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Re: Bell Labs or Microsoft security?
- From: Simon Waters
- Date: Thu Jan 30 09:46:27 2003
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> From: "E.B. Dreger" <firstname.lastname@example.org>
> ML> No, it isn't, as is doing buf_t[x] rather than pointer
> True. I just like having a struct so I may pass a single
> variable in function calls instead of a whole mess of them.
The problem is not pointers, it is pointers pointing at things that don't belong to them or that they don't understand.
> Is it unreasonable to ask that programmers not assume memory is
> initialized, to check bounds as needed, and to realize that
> operations are NOT atomic without special protection[*]?
40 years of experience says it is unreasonable to expect the programmer to get it right 100% of the time.
A modern server or Desktop OS is measured in hundreds of millions of lines of code, what is an acceptable error rate per line of code?
Last time I looked the average C programmer was running at about 1 "error" every 10 lines. Errors of this specific type in mature code probably running a lot less, but we are probably talking about ~100,000's of such issues in a typical Unix box.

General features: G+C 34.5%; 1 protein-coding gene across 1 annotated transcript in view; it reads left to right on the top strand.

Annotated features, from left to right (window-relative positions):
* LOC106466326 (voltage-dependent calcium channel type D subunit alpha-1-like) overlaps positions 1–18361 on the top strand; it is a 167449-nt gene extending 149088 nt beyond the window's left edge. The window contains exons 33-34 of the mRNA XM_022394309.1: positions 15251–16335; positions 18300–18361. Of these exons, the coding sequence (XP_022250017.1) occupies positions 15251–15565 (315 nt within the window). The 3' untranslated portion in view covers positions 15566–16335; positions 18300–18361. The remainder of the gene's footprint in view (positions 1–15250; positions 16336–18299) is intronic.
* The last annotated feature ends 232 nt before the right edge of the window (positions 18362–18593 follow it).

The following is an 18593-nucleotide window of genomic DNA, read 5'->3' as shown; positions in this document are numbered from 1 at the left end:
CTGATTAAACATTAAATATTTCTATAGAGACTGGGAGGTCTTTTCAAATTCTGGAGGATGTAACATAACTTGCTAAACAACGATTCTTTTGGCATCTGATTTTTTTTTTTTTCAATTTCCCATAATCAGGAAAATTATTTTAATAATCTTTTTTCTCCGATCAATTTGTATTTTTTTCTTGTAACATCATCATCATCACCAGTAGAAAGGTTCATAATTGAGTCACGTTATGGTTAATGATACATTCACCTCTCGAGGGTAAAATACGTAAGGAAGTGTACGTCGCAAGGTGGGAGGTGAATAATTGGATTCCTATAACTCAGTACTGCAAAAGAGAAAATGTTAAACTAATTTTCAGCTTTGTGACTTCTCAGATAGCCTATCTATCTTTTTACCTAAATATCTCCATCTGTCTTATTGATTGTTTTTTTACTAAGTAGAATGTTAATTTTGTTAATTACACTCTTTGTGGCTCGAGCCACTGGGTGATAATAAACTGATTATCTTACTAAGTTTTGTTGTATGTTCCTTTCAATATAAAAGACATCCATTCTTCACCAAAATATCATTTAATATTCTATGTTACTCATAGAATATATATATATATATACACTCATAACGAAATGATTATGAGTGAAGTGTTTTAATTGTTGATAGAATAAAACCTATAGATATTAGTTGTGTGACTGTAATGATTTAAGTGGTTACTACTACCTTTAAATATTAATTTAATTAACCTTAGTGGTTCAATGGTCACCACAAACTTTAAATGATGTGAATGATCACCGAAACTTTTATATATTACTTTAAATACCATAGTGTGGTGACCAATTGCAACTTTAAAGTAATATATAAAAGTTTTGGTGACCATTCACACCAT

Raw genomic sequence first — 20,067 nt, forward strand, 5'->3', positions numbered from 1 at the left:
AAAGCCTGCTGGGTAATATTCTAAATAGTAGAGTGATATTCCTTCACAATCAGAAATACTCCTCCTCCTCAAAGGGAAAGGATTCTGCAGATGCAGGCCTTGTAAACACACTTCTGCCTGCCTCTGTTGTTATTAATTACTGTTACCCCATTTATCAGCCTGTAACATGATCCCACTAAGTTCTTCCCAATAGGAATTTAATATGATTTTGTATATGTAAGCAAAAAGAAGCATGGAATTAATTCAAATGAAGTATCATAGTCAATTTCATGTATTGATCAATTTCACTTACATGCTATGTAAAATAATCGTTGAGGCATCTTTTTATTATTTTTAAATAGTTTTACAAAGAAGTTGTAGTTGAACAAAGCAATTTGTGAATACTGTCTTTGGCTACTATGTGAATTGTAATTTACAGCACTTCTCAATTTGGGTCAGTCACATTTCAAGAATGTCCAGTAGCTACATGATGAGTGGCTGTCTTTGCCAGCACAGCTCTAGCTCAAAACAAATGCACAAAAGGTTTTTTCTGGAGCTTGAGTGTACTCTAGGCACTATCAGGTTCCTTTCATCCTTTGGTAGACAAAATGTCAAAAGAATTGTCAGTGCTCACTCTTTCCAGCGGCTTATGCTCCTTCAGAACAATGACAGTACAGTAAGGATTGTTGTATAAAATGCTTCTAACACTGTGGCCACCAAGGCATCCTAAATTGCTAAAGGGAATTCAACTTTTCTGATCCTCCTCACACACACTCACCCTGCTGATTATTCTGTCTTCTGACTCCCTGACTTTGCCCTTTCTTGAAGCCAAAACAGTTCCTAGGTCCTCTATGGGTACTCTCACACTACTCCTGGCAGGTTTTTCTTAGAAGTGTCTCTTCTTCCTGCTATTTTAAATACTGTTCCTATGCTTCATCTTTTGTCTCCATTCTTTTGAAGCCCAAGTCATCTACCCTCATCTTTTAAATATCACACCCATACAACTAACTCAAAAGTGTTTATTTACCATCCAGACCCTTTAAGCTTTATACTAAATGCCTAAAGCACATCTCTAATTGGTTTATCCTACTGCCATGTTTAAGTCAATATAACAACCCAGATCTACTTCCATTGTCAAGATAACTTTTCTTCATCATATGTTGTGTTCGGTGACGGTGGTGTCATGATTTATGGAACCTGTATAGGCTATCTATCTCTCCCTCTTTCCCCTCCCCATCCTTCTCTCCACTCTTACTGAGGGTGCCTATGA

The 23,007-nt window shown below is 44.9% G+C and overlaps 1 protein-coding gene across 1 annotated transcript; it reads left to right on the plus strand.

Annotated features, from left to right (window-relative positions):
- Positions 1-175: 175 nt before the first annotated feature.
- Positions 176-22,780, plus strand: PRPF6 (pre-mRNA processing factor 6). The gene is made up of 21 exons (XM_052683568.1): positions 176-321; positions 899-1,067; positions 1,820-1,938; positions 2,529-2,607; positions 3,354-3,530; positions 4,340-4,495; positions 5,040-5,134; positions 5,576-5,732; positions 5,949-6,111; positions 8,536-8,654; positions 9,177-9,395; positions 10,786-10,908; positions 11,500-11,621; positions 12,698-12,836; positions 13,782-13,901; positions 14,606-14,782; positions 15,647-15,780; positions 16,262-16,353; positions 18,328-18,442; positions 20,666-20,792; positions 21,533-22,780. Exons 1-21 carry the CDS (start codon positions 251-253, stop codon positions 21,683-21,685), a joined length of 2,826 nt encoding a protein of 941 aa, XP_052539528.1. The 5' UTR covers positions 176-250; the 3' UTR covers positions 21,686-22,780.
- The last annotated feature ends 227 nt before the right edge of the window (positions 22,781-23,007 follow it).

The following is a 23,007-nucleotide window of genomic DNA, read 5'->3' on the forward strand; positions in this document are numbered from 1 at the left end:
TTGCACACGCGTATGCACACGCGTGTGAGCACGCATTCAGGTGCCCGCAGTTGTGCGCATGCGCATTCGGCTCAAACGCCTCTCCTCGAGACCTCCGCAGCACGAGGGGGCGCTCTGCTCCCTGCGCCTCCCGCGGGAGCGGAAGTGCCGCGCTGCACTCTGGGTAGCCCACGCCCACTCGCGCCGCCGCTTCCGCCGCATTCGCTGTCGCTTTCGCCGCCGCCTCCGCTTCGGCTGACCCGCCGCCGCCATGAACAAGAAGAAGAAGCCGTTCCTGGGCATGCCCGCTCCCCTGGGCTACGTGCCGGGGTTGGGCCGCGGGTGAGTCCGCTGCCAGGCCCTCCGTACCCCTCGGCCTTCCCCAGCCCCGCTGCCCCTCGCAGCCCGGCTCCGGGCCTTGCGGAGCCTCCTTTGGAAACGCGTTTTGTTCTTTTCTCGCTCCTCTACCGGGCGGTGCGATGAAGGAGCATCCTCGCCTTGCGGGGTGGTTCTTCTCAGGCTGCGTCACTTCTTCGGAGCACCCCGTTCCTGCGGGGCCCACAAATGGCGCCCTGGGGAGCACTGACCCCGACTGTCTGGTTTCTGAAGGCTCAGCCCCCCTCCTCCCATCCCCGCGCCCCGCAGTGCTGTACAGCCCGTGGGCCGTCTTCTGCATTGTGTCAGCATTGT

- From a NANOG perspective it only really matters if they are in a network service, but from a cracking perspective any program you can feed, or get the user to feed corrupted input into will do fine.
> I don't think so.
Be assured it is. Programmers even the best make mistakes.
> Sure, it's extra work; put it in a library.
Precisely, most advocating change want an automated system, ideally something that lets us use all the many millions of lines of existing C code without too much aggrevation or performance hit. Most people here don't actually care "that" much if a specific program operates 100% correctly, only if it is subverted by worms or crackers to affect the integrity of the host system and/or network - in which case something like StackGuard is appropriate.
However fixes like StackGuard don't really remove the problem, they just mitigate the effects. My first experience of a big project in Java was such a relief to have a programming language where nearly all the errors either didn't compile, or were obviously and logically related to the bit that had just been altered.
This is way off topic for NANOG. I guess the lesson for NANOG that it is quite easy if you have the source code to mitigate the effects of these kind of problems, such that failure to patch will result in nothing more than a DoS at worst. Although these issues have been less of a problem on systems based on free (and open source) software, although I suspect the principal(*) reason for that is diversity in architecture and compiler meaning exploiting the weaknesses is harder, even if they are there.
* A secondary reason could be in the e-mails from David Wheeler saying "fix this" (in the nicest possible way).
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